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Use Technology to Change Behavior

Technology promises great potential to create leverage in our business. Leverage isn’t created in the purchase of technology; real leverage comes from how the use of the technology changes the behavior of the people who use it.

By Jennifer Matt
Published: December 3, 2013


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Jennifer Matt is the managing editor of WhatTheyThink’s Print Software section as well as President of Web2Print Experts, Inc. a technology-independent print software consulting firm helping printers with web-to-print and print MIS solutions. You can reach her at jen@whattheythink.com.



By James Daly on Dec 03, 2013

Jennifer, your piece is spot on, including the Buckminster Fuller quote. What's missing from that quote however, is that there are those that benefit from the new knowledge and technique offered by the tool and then there are those that can't let go of current thinking and use that new screwdriver as a hammer.


By Gina Testa on Dec 04, 2013

Technology and tools are changing the way companies do business. They have the potential to increase productivity and help employees increase customer satisfaction and develop long-term, successful relationships with their clients. I agree with the points that Jennifer made and I wanted to weigh in with another. To make these investments work best, it is important that the company has full buy-in at all levels. Upper management should listen to employees and use their input to find technology that will help them become more productive. Employees should have the right attitude towards technology to make it a beneficial investment. Companies that are establishing a culture where technology is central to success are the ones embracing and benefitting from it. Technology helps businesses be more productive, and can ultimately maximize profit and propel business ROI.


By Jennifer Matt on Dec 05, 2013

James -
Thanks for the comment. I agree, even if you choose the right tool, implement it properly, there will always be some people who continue to resist the change. I think this is due to lack of context. Often I get asked (as an outsider) this very revealing question, "why did we buy this stupid thing anyway?" This is after a company has spent lots of time and money on a new system. Context is so important. People need to understand the "WHY" or they make up their own idea of why which is usually something like, "management doesn't have a clue."

The "why" is so important because it helps individuals understand the bigger picture and how their efforts impact that big picture.



By Jennifer Matt on Dec 05, 2013


Thanks for your comment. You comment extends the conversation that was started by James above. Buy-in / context / understanding why is often skipped. So many technology purchases are done by upper management in isolation and then handed off to busy production people to implement without context or the feeling of being involved in the decision.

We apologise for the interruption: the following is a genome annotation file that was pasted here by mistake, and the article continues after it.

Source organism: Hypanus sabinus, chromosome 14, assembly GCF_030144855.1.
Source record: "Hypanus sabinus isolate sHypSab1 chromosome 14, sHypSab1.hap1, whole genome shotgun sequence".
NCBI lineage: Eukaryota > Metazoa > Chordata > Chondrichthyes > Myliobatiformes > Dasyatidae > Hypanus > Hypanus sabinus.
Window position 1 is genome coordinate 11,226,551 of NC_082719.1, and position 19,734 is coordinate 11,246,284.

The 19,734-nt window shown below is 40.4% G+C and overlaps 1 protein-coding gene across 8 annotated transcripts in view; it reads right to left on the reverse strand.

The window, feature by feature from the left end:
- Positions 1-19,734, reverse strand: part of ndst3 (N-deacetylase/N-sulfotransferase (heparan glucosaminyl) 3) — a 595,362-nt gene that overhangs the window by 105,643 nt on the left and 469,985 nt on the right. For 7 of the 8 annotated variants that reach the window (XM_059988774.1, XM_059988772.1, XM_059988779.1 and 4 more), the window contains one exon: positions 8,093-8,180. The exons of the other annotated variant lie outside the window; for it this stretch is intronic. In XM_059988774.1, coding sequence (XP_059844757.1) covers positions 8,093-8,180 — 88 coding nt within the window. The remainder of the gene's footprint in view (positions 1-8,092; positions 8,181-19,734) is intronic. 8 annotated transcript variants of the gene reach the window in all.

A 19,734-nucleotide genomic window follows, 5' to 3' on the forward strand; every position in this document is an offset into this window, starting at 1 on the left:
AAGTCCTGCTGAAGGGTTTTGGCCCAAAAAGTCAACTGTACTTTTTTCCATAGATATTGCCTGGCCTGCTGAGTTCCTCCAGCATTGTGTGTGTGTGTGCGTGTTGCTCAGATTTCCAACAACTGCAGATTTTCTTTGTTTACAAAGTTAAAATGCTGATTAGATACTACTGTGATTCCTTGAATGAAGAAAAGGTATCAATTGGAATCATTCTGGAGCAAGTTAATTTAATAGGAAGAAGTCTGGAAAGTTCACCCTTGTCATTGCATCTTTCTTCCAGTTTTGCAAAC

The pendulum swings both ways - the other extreme is a crazy decision by committee that takes way too long and sucks up vital resources. There is a happy medium - get buy-in, give people the chance to express their opinions, get people involved early and prevent their resistance later.



By Erik Nikkanen on Dec 05, 2013

Hi Jen, sorry but I am not able to read your article but I have a comment that might be relevant.

Many years ago, I worked for a company that was very successful. They put in a lot of effort and resources to internally develop processes and products for food packaging.

Their track record of success with these efforts might look quite bad. Maybe they were successful with 1 in 5 or even 1 in 10 projects. But when they did succeed, the benefits were great and lasted a long time.

All these efforts were strategic and were well thought out but as always, doing new things is risky. Companies with the culture and resources to take risks can benefit greatly over their competition.

Also in a company culture, where dealing with risk is common, it is quite easy to get people to buy into the risky efforts. They can see what the potential benefits are and are willing to go through the difficult process together to try to obtain those benefits.


By Jennifer Matt on Dec 05, 2013

Erik - Great comment (even if you didn't get to read the article). We have so little tolerance for failure in business and then when we do fail we don't do an open and honest post-mortem to actually get the benefit of our failure. This is where I think we can learn from the technology start-up community - they actually use the term: fail fast.

Every company has failed at a technology projects but most often the only outcome is to blame the vendor, they they buy again, fail again and don't see what the common denominator is (them!)



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